Enterprise Risk & Resiliency
AEP’s Enterprise Risk & Resiliency team works with business units and operating companies to proactively identify, assess, mitigate and manage risks. The team, which is comprised of the Enterprise Risk Oversight (ERO), Crisis Response and Enterprise Business Continuity & Resiliency (EBCR) teams, helps AEP better understand the full picture of a risk and the disruptions it can cause.
ERO defines and oversees the consistent application of AEP’s risk management process in conjunction with our business units and operating companies. Application of the risk management process helps us identify strategic, financial, operational and regulatory risks, assess the threats and controls, evaluate the risk, plan mitigation strategies, and monitor risks for changing conditions.
Risks are reported by business units or operating companies to ERO. The Chief Risk Officer reports a summary view of risks to the Risk Executive Committee, which consists of senior leaders, to illustrate risk ranking and remediation dates and, ultimately, gain consensus on an action plan. This summary is then discussed and reviewed by the Audit Committee of the Board of Directors.
AEP’s Crisis Response team is responsible for the ongoing development and maintenance of emergency response plans and the associated strategies and actions to address our response to an event. Well-planned and executed responses can reduce the impacts to AEP and to our customers, shareholders and communities we serve.
The EBCR team defines and oversees AEP’s business continuity process and supports our business units and operating companies in planning and preparation. This support ensures our organization’s critical business functions and core assets – our people, equipment, technology, facilities and vendors – can continue to operate in the event of an emergency or can recover to an operational status within a defined timeframe. Plans are developed and tested to continuously improve our ability to effectively respond and recover in the event of an emergency.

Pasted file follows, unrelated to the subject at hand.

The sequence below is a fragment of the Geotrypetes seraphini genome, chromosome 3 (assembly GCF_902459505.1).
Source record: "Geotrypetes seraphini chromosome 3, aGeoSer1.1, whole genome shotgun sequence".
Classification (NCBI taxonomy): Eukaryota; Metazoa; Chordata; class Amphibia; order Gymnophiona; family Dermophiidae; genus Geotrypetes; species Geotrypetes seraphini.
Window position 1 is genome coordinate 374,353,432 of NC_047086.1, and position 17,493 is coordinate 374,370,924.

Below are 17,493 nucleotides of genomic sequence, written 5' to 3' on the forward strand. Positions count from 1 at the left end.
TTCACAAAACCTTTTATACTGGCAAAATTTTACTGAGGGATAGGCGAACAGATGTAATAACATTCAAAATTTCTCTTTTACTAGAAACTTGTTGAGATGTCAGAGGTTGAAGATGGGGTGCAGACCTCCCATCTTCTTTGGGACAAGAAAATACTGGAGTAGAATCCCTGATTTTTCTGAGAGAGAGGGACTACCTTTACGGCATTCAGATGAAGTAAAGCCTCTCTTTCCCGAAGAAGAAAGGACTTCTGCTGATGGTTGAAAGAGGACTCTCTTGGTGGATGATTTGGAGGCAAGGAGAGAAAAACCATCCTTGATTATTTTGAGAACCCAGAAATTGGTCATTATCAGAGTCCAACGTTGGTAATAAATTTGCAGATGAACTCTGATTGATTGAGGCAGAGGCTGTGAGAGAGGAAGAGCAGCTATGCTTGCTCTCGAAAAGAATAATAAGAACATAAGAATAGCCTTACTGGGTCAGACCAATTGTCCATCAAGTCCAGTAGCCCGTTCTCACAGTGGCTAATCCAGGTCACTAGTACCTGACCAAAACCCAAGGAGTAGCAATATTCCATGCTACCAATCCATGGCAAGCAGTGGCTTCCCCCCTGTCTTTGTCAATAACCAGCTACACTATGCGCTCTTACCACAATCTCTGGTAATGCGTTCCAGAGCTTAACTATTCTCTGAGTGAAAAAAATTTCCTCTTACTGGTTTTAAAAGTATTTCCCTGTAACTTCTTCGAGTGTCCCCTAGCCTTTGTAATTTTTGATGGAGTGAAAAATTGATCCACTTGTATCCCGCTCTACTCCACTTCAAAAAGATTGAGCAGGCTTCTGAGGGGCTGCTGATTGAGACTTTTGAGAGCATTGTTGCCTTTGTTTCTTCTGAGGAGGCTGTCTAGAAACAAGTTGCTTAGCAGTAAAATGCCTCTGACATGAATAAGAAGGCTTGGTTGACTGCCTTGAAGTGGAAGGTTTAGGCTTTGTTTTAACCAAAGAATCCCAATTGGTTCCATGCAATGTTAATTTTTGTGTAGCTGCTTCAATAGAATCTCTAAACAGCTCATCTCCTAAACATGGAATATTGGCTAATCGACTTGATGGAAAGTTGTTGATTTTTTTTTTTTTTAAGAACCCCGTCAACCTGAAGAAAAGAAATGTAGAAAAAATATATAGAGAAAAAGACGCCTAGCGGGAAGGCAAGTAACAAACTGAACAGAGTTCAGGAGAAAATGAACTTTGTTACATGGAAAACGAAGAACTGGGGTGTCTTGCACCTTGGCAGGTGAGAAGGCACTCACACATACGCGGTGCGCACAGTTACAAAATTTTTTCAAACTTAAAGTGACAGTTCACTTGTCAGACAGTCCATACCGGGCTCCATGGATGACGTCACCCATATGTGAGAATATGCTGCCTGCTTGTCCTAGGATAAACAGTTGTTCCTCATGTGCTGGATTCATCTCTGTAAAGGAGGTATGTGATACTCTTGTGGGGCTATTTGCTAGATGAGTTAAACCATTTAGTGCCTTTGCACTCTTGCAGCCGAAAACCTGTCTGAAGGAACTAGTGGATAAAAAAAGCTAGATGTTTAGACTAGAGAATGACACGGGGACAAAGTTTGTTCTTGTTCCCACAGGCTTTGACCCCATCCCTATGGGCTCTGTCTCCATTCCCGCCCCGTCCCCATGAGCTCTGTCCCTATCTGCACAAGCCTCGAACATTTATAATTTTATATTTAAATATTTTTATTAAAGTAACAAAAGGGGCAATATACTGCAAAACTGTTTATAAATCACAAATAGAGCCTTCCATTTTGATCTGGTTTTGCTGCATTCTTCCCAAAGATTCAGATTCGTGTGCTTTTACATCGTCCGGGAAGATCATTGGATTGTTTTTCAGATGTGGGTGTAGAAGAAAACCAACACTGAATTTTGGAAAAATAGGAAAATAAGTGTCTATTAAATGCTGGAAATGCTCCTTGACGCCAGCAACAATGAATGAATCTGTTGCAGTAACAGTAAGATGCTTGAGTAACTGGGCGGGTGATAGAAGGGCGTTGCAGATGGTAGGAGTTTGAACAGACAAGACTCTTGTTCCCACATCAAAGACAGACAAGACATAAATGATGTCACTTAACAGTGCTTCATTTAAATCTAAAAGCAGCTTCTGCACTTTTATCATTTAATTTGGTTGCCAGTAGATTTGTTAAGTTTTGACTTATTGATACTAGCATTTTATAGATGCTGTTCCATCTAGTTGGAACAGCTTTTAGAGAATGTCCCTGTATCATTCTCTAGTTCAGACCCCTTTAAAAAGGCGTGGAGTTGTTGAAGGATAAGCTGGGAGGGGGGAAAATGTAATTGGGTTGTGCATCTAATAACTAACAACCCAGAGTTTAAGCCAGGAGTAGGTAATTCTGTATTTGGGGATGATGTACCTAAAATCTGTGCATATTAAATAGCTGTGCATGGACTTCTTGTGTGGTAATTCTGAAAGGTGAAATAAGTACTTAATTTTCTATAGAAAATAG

The risk of a cyberattack is an example of a risk that could interrupt business operations and affect several of our core assets. In 2019, AEP strengthened its integrated cyber response plan, which defines various levels of an event and uses an Incident Command System (ICS) structure to outline roles and responsibilities for response personnel. The plan brings various business units from across the enterprise into a single, unified response and organizational reporting structure if a cyber-incident were to occur. We have conducted exercises through enterprise tabletop incident simulations to test the plan. The ICS structure is also used for other crisis events, including the coronavirus pandemic.
In 2020, AEP’s 10,000-square-foot, state-of-the-art Tier 3 data center became fully functional. This data center serves as the backup data center for disaster recovery, ensuring flexibility and reliability for business-critical applications. It serves as a critical component to AEP’s Cyber Security and Technology Reliability programs.
As we have seen through recent events in California, wildfires can represent a serious risk to the electric grid and surrounding areas. AEP has evaluated this risk, and while our exposure is significantly lower given the location of our service territory, we will continue to monitor it as part of our ongoing risk management process. In addition, AEP is participating in the new CEO-led task force launched by the Edison Electric Institute (EEI) to address the growing threat of wildfires to the power sector.
Data Privacy & Protection
AEP believes that strong data security and privacy protections, utilizing technology and internal policies and practices, are vital for effective and trusted interactions. To accomplish our objective, AEP is enhancing the protection of high-value data through improved data inventory practices, security protocols, data lifecycle management and leadership accountability. This aligns with AEP’s multi-year Personally Identifiable Information (PII) protection program that lays the foundation for this new initiative.
AEP continues to drive down the volume of PII storage repositories, achieving a reduction of 9% in 2019. In mid-2019, AEP completed a two-year project to deploy a Personal Data Portal to better protect the PII of incoming contractors. By the end of 2019, the Portal protected over 16,500 individual pieces of PII during electronic transit and significantly reduced the risk of unauthorized access, inappropriate use and accidental data loss.
AEP recently engaged with a certified Capability Maturity Model Integration (CMMI) Institute Partner to facilitate a detailed analysis of its current data management practices against the Data Management Maturity (DMM)SM Model. The analysis provides precise measures and information about strengths and achievements, which can be leveraged. It also illustrates gaps, challenges and a number of specific improvements, as well as a roadmap for rapid acceleration of capabilities. The purpose is to improve and consolidate our data management practices so that we treat our data as an asset that supports our business operations appropriately and is “fit for business.” AEP is the first electric power company in the world to conduct a comprehensive evaluation of data management capabilities against the DMM, taking a leadership role in the industry.